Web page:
This Sixteen Point Star crib quilt was made by Susie A. Schrock Miller (Mrs. Henry L. Miller) of Topeka, Indiana, ca. 1911-1927. It measures 54" X 39". The navy fabric is pieced in several places on all blocks to form the desired size. It is quilted with navy thread nine stitches per inch and the back is comprised of five irregularly sized pieces of dark blue cotton. The quilt displays an original Pottinger muslin label sewn to the back. Susie was born December 13, 1888 and was known to be one of the area's best quilt makers. She and her husband had eight children between 1911-1927. The quilt was purchased from her granddaughter Mrs. Owen Hershberger. (Museum ID No. 71.989.001.0437.)
The black and yellow Concentric Rectangles quilt seen at the top of this photograph is unusual for an Indiana Amish Quilt. This pattern is more typical of those used for Amish quilts in Ohio and Pennsylvania. This medallion-style quilt was made by Mary Hostetler (Mrs. Daniel F.) Bontrager ca. 1915 in LeGrange, Indiana. It measure 36 1/2" X 34". The quilting stitches average seven per inch, applied through a thin batt that appears to be an older quilt. The backing is the same golden yellow sateen used on the front of the quilt. (Museum ID No. 71.989.001.0439.)
The Flower Basket quilt in the foreground was made by Susanna (Mrs. John H.) Yoder in Topeka, Indiana between 1920 and 1930. It measure 35" X 39" and is backed with burgundy fabric featuring a cream muslin provenance label in one corner. Susanna was born in 1869 and died in April, 1943 in Topeka. The quilt passed to her daughter's son, Levi Noah Eash, who sold it to David Pottinger. (Museum ID No. 71.989.001.0430.)
This Amish Crazy Patch quilt was made by Susan (Mrs. Joseph C.) Smucker for her children who were born in Ohio. It was purchased by David Pottinger in Goshen, Indiana, from her oldest daughter, Mary Ellen (Mrs. Menno D.) Hershberger, who may have brought it with her to Indiana from Ohio. Her mother, Susan, married Joseph C. Smucker in Geauga County, Ohio, in 1916 and had eight children there between 1918 and 1931. The quilt measure 40" X 34" and is comprised of cotton and wool pieces of varying shapes. The patches are outlined in red feather stitching. A provenance label is attached to the back. (Museum ID No. 71.989.01.434.)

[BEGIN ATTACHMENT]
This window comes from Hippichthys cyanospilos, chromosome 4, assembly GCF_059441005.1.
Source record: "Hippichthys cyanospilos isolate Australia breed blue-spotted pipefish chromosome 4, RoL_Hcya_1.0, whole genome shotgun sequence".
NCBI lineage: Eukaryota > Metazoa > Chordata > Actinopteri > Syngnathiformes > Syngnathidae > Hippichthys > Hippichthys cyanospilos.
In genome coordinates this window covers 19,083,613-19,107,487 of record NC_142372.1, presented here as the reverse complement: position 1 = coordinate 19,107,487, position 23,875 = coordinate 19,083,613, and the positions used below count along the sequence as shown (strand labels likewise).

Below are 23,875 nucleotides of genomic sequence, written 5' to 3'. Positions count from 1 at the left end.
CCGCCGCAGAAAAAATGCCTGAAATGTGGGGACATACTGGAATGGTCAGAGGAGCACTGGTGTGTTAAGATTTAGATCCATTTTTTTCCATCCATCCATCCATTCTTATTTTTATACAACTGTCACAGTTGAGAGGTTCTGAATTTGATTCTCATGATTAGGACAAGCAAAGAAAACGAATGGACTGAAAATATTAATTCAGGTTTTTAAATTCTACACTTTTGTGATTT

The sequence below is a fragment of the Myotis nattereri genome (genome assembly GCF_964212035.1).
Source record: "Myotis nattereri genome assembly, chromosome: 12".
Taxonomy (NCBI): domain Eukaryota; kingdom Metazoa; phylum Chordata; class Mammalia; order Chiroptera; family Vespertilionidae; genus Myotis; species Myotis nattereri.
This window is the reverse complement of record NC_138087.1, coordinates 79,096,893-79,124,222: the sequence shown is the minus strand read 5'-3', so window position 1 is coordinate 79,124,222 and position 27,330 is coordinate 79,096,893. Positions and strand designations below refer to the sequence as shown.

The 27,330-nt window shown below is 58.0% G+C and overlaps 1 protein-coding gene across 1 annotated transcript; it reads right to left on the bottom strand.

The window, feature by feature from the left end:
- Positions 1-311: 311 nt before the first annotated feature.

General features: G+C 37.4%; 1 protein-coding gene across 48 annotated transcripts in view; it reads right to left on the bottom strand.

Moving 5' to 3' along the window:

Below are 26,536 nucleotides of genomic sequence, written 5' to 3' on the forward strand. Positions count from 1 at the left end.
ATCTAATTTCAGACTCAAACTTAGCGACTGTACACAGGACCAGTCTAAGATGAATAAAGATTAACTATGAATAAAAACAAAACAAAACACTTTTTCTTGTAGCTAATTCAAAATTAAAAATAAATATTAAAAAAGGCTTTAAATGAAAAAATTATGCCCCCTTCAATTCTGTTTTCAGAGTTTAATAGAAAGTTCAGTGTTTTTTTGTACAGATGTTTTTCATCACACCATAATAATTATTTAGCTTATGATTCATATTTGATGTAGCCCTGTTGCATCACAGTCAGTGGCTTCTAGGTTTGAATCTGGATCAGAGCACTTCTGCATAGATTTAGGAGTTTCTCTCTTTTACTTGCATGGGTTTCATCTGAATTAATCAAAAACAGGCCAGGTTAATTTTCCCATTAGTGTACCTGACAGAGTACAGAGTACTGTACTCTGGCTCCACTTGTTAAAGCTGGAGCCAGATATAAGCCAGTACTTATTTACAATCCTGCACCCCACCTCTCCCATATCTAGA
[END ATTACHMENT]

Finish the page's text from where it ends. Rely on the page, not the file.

The following photographs are provided to illustrate the variety of crib quilts in the collection we were shown. Although detailed descriptions were provided to us of all of the quilts we viewed, only the foregoing descriptions are presented here. You may visit the web site of Indiana State Museum at www.indianamuseum.org/browse for more information about these quilts.
Our trip to the Indiana State Museum included, in addition to the viewing of the Pottinger Amish Collection of crib quilts, an exhibition of 20th and 21st century quilts honoring the statehood of Indiana. This exhibition, titled Nineteen Stars for the Nineteenth State, will be the subject of our last post about Seminar in Indianapolis.
Many thanks to the knowledgeable and helpful staff of the Indiana State Museum for an enjoyable and informative visit!!
Description of the Keynote Address given by Janneken Smucker at the AQSG web site at www.americanquiltstudygroup.org/sem15events.asp.
Kathleen McLary. Amish Style: Clothing, Home Furnishings, Toys, Dolls and Quilts. Bloomington and Indianapolis: Indiana University Press, 1993.
Museum object records provided by Indiana State Museum.
(c) Lynda Salter Chenoweth and Mary Holton Robare, 2015.